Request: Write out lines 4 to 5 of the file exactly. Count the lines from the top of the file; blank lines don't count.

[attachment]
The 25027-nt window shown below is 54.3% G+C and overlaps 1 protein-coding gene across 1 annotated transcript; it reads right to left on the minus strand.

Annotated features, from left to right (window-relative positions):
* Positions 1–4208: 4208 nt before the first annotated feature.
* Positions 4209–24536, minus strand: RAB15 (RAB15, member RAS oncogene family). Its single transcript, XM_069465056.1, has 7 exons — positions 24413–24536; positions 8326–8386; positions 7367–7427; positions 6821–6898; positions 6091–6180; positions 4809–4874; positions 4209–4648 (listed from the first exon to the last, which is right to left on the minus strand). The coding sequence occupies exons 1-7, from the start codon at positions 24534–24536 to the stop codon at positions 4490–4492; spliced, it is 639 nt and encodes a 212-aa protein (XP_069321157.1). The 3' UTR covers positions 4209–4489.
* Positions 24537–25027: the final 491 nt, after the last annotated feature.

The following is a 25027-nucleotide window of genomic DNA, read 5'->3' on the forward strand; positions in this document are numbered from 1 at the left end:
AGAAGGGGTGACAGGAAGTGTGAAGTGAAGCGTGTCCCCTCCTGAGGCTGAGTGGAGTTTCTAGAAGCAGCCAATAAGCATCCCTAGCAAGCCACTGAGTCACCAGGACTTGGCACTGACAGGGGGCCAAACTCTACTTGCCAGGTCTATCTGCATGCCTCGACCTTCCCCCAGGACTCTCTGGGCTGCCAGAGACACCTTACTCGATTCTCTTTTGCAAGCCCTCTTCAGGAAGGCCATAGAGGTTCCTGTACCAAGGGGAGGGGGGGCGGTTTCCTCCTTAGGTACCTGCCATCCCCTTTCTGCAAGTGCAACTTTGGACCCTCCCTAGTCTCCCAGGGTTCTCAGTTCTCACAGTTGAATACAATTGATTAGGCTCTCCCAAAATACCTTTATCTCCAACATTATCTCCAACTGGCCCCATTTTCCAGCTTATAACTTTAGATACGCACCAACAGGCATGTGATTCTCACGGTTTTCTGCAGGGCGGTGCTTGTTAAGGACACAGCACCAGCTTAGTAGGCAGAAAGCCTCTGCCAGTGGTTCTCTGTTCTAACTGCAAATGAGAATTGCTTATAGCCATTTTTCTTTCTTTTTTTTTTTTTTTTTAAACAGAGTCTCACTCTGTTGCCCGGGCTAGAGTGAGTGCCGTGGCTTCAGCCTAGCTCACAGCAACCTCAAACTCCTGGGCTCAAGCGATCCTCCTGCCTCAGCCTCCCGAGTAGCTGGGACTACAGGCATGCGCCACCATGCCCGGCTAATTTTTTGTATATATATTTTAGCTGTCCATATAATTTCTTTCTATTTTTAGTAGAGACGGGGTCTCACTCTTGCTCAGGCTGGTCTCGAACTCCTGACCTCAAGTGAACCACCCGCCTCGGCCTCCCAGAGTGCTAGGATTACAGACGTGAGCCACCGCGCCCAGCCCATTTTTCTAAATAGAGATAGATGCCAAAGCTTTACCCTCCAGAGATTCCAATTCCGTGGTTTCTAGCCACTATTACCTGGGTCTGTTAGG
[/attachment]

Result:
* Positions 4209–24536, minus strand: RAB15 (RAB15, member RAS oncogene family). Its single transcript, XM_069465056.1, has 7 exons — positions 24413–24536; positions 8326–8386; positions 7367–7427; positions 6821–6898; positions 6091–6180; positions 4809–4874; positions 4209–4648 (listed from the first exon to the last, which is right to left on the minus strand). The coding sequence occupies exons 1-7, from the start codon at positions 24534–24536 to the stop codon at positions 4490–4492; spliced, it is 639 nt and encodes a 212-aa protein (XP_069321157.1). The 3' UTR covers positions 4209–4489.
* Positions 24537–25027: the final 491 nt, after the last annotated feature.